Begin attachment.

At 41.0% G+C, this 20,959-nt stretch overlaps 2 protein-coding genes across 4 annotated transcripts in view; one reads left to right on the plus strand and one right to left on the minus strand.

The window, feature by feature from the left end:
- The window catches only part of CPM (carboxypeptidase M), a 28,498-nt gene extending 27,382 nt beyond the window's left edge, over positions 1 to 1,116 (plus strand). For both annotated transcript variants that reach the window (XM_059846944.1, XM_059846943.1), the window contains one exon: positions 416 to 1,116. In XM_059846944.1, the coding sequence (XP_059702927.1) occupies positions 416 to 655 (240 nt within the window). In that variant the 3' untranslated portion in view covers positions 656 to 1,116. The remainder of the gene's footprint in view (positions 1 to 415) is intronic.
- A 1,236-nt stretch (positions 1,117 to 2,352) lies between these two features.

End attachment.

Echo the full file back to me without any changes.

At 41.0% G+C, this 20,959-nt stretch overlaps 2 protein-coding genes across 4 annotated transcripts in view; one reads left to right on the plus strand and one right to left on the minus strand.

The window, feature by feature from the left end:
- The window catches only part of CPM (carboxypeptidase M), a 28,498-nt gene extending 27,382 nt beyond the window's left edge, over positions 1 to 1,116 (plus strand). For both annotated transcript variants that reach the window (XM_059846944.1, XM_059846943.1), the window contains one exon: positions 416 to 1,116. In XM_059846944.1, the coding sequence (XP_059702927.1) occupies positions 416 to 655 (240 nt within the window). In that variant the 3' untranslated portion in view covers positions 656 to 1,116. The remainder of the gene's footprint in view (positions 1 to 415) is intronic.
- A 1,236-nt stretch (positions 1,117 to 2,352) lies between these two features.